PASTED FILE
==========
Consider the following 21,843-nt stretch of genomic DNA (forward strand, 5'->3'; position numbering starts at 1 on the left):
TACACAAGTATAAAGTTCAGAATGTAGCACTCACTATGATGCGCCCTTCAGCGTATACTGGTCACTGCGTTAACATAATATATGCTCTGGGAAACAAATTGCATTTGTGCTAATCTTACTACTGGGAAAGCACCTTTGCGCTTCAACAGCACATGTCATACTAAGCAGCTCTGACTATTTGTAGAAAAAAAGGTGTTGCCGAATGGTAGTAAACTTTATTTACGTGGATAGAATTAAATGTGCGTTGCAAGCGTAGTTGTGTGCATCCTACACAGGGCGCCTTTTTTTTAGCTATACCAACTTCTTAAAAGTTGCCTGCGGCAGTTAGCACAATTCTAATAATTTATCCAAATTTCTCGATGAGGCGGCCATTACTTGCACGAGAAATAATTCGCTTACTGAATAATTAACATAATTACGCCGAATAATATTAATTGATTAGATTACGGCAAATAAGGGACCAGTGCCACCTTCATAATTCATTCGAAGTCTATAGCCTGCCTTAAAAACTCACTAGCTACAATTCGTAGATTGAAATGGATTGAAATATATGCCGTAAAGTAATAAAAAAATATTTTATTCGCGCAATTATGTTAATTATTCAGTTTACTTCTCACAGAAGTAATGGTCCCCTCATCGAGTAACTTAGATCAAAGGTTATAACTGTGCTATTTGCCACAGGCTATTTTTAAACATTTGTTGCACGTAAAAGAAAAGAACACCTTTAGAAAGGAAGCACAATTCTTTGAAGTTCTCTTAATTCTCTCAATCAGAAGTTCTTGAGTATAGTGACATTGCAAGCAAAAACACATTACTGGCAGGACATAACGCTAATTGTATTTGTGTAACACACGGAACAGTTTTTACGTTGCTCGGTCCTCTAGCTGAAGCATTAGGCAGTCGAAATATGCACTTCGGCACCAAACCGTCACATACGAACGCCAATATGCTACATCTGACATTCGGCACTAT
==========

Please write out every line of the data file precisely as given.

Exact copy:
Consider the following 21,843-nt stretch of genomic DNA (forward strand, 5'->3'; position numbering starts at 1 on the left):
TACACAAGTATAAAGTTCAGAATGTAGCACTCACTATGATGCGCCCTTCAGCGTATACTGGTCACTGCGTTAACATAATATATGCTCTGGGAAACAAATTGCATTTGTGCTAATCTTACTACTGGGAAAGCACCTTTGCGCTTCAACAGCACATGTCATACTAAGCAGCTCTGACTATTTGTAGAAAAAAAGGTGTTGCCGAATGGTAGTAAACTTTATTTACGTGGATAGAATTAAATGTGCGTTGCAAGCGTAGTTGTGTGCATCCTACACAGGGCGCCTTTTTTTTAGCTATACCAACTTCTTAAAAGTTGCCTGCGGCAGTTAGCACAATTCTAATAATTTATCCAAATTTCTCGATGAGGCGGCCATTACTTGCACGAGAAATAATTCGCTTACTGAATAATTAACATAATTACGCCGAATAATATTAATTGATTAGATTACGGCAAATAAGGGACCAGTGCCACCTTCATAATTCATTCGAAGTCTATAGCCTGCCTTAAAAACTCACTAGCTACAATTCGTAGATTGAAATGGATTGAAATATATGCCGTAAAGTAATAAAAAAATATTTTATTCGCGCAATTATGTTAATTATTCAGTTTACTTCTCACAGAAGTAATGGTCCCCTCATCGAGTAACTTAGATCAAAGGTTATAACTGTGCTATTTGCCACAGGCTATTTTTAAACATTTGTTGCACGTAAAAGAAAAGAACACCTTTAGAAAGGAAGCACAATTCTTTGAAGTTCTCTTAATTCTCTCAATCAGAAGTTCTTGAGTATAGTGACATTGCAAGCAAAAACACATTACTGGCAGGACATAACGCTAATTGTATTTGTGTAACACACGGAACAGTTTTTACGTTGCTCGGTCCTCTAGCTGAAGCATTAGGCAGTCGAAATATGCACTTCGGCACCAAACCGTCACATACGAACGCCAATATGCTACATCTGACATTCGGCACTAT